Saarinen and Irwin Miller realised four projects together, and the opening scenes of Columbus are shot at the most celebrated and well-known of these commissions: The Miller House (1953-1957), a lavish ‘contemporary Palladian villa’ (according to Architectural Forum at the time) and family home for Irwin Miller, his wife Xenia Simons and their five children. The project was completed by Kevin Roche, then an associate at Eero Saarinen’s practice, in collaboration with Alexander Girard, who designed the interiors and commissioned Charles and Ray Eames to make special brass-framed editions of their furniture. Saarinen and Girard had already designed a family holiday cottage for the Miller’s in Ontario, Canada, in a modest regional vernacular style. The Miller House is quietly opulent by comparison. Its central open-plan living space complete with novel sunken conversation pit, overlooking vast grounds, made it the perfect house for the couple’s significant collection of art and extensive entertaining.

Casey’s ‘second favourite’ building in her top twenty is Eero Saarinen’s Irwin Union Bank and Trust commissioned by Irwin Miller as a new headquarters for the family’s banking business, completed in 1954. That same year would forever change the landscape of Columbus when Irwin Miller founded the Cummins Engine Foundation, for ‘religious, educational and charitable purposes’. A discerning client with a good eye for design and strong civic values, Irwin Miller responded to the need for new school buildings in the post-war baby boom by setting up a system of architectural procurement that would ensure talented early-career architects were given opportunity to build in a mid-west town not yet on the architectural map. The first school building project for which the Foundation suggested a shortlist of architects and paid the selected practices fees was won by Harry Weese. Irwin Miller had asked Saarinen for help in establishing the shortlist and they consulted with Pietro Belluschi, Dean of the School of Architecture at MIT. Weese’s school building was a huge success and the school board returned to request another architect for its next project. Irwin Miller’s Foundation went on to determine and support over half of the buildings that make up the sixty or so one might typically visit on an architectural tour of Columbus, putting the city on the modernist map. Significantly, all of them are public buildings, but the Foundation’s influence reached the commercial sector and raised the level of architectural aspiration for the entire town. Casey works in I.M Pei’s striking Cleo Rogers Memorial Library of 1967; Robert Venturi designed Fire Station 4, his first public building, the same year. James Stewart Polshek’s 1972 Columbus Regional Hospital is the brutalist bucolic retreat where Jin’s father may or may not end his days. Kevin Roche returned to Columbus after establishing his own practice with John Dinkeloo, and went on to complete a number of projects over subsequent decades.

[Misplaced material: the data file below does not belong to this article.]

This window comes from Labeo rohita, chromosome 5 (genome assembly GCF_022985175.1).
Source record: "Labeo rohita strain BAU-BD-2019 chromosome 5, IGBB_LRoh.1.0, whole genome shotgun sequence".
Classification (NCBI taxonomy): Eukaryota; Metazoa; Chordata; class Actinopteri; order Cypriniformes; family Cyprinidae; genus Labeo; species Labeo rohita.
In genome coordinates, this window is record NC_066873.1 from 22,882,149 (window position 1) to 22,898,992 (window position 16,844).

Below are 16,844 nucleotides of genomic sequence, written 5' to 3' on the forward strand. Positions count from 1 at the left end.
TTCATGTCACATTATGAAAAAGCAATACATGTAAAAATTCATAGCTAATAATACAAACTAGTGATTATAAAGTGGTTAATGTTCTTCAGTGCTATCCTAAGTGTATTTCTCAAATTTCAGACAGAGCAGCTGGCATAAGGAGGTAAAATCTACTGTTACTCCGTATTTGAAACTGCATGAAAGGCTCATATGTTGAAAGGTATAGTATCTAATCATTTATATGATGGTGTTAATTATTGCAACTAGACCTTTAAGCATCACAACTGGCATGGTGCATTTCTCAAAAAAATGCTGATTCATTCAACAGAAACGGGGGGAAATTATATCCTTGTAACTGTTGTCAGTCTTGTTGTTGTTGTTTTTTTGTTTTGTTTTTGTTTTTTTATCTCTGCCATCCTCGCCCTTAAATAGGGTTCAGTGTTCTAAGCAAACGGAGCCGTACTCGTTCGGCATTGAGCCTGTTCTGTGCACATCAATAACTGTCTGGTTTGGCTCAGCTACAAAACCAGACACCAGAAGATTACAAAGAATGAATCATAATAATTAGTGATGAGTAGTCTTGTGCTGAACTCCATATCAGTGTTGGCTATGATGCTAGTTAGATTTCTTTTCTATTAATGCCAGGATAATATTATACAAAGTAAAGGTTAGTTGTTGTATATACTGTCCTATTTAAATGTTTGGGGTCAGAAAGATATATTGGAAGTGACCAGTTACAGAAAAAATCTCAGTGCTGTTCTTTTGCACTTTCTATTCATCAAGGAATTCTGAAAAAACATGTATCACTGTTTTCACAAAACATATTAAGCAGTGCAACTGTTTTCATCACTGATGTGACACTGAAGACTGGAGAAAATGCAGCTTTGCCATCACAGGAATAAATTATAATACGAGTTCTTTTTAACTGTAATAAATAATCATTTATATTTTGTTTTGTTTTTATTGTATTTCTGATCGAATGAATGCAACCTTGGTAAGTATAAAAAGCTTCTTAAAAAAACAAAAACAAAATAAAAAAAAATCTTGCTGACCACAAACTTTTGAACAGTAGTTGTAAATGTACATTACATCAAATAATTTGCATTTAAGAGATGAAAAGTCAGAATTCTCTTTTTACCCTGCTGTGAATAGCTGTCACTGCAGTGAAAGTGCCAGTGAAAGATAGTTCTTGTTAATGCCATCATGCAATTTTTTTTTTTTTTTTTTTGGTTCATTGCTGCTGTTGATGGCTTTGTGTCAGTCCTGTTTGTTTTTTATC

But it is Deborah Berke’s First Financial Bank of 2006 that is Casey’s first and most ardent love. Berke’s design is an homage to Saarinen’s radical typology-busting Irwin Union Bank of some fifty years earlier, and through Kogonada’s lens one understands why the softly glowing, floating glass volume hooked Casey on first encounter, forever changing the course of her young life. Kogonada’s sensitive and - at times - wry appraisal of the emotive power of architecture deftly negotiates our complex relationship with the built environment. It comes as no surprise to find Winston Churchill’s oft-quoted aphorism on the official website guide to Columbus architecture and its history: ‘We shape our buildings, and afterwards our buildings shape us’. J. Irwin Miller understood this more than most.